A recent study published in the American Journal of Obstetrics and Gynecology found that expecting mothers who take codeine and other similar opioid pain medications during pregnancy have an increased risk of giving birth to babies with serious congenital abnormalities. Birth defects linked to codeine by the study include heart problems, spina bifida, and gastroschisis (a herniation of the intestines through the abdominal wall). The risk for these defects is greatest when codeine is taken during the first trimester of pregnancy, a time when many women may still be unaware they are pregnant.
What is Codeine?
Codeine is a widely-used narcotic pain reliever and cough suppressant that is structurally similar to morphine and Vicodin (hydrocodone). Like morphine, codeine binds to opioid receptors in the brain that transmit the sensation of pain throughout the body. The drug works to:
- increase tolerance to pain
- decrease discomfort
- cause sedation
- depress breathing
Codeine can be used alone or in combination with Tylenol or aspirin for more effective pain relief. In addition to being used as a pain medication, codeine is also commonly used to treat diarrhea and diarrhea predominant irritable bowel syndrome.
Codeine Birth Defects
A new study conducted by the CDC analyzed the use of codeine and other opioid drugs in expecting mothers during the first trimester of pregnancy, and found a significantly increased risk of giving birth to babies with the following adverse congenital abnormalities:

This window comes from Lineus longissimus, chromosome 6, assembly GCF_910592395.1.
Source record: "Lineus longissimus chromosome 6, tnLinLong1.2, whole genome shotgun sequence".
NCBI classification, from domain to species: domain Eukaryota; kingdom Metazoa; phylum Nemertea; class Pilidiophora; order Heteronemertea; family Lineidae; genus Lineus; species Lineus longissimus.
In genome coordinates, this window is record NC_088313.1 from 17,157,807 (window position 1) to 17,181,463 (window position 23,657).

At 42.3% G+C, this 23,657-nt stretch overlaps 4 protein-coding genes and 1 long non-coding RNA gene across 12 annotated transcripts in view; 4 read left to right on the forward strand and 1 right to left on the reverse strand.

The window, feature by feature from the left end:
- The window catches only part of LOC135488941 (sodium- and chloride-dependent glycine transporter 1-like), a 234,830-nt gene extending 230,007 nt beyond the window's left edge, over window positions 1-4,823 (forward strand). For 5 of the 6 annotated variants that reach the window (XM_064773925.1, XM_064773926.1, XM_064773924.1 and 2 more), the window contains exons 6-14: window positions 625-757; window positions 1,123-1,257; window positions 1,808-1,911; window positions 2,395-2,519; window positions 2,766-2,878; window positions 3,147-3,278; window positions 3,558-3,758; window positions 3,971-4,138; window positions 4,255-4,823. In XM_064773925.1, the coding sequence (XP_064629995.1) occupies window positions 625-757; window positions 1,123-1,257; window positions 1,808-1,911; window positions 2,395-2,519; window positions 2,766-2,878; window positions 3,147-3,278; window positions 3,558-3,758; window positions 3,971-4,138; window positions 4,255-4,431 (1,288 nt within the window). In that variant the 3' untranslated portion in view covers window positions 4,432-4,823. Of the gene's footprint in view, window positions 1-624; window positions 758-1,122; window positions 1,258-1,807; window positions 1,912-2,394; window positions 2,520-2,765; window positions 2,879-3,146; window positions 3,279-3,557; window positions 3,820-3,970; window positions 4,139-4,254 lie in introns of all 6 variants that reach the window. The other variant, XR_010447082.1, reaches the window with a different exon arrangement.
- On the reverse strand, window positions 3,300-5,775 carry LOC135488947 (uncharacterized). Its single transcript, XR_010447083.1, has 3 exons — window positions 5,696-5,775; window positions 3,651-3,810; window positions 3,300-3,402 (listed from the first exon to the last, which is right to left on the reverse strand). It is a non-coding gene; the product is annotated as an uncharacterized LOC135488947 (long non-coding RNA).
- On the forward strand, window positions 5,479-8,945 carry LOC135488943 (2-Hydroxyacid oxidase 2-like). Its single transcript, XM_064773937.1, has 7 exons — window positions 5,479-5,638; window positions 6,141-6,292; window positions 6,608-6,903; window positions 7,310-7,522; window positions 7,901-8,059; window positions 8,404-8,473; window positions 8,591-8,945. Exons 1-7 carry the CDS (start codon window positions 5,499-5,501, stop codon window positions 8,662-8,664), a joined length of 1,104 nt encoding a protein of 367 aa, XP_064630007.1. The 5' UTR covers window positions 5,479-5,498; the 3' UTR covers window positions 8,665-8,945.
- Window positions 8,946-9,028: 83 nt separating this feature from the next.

- Heart Defects
- Hypoplastic Left Heart Syndrome (HLHS)
- Ventricular Septal Defects (VSDs)
- Atrial Septal Defects (ASDs)
- Tetralogy of Fallot (ToF)
- Right Ventricular Outflow Tract Obstructions (RVOTOs)
- Pulmonary Valve Stenosis
- Gastroschisis (herniation of the abdominal wall)
- Spina Bifida
The new research, which is set to be published in a forthcoming edition of the American Journal of Obstetrics and Gynecology, is the largest ever to focus on the maternal use of opioids during pregnancy. The results of the study are particularly troubling due to the fact that painkillers like codeine were previously thought to be safe for pregnant women to use.
Codeine Heart Defects
Congenital heart defects occur when there is an abnormality in any part of the heart that is present at birth. These defects typically begin to manifest themselves in the first trimester of pregnancy, when the heart is still forming. Each year in the United States, approximately 35,000 infants are born with congenital heart defects. Signs and symptoms of a codeine-induced heart defect may include:
- bluish skin color (cyanosis)
- cold hands and feet (extremities)
- poor pulse
- poor suckling and feeding
- pounding heart
- rapid breathing
- shortness of breath
Codeine and Pregnancy
The safety of codeine during pregnancy has not been established by the U.S. Food & Drug Administration (FDA). However, codeine should generally be avoided by pregnant women due to the fact that the drug may cause birth defects. Additionally, small amounts of codeine may be secreted into breast milk, so nursing mothers should not take the drug when breastfeeding a baby.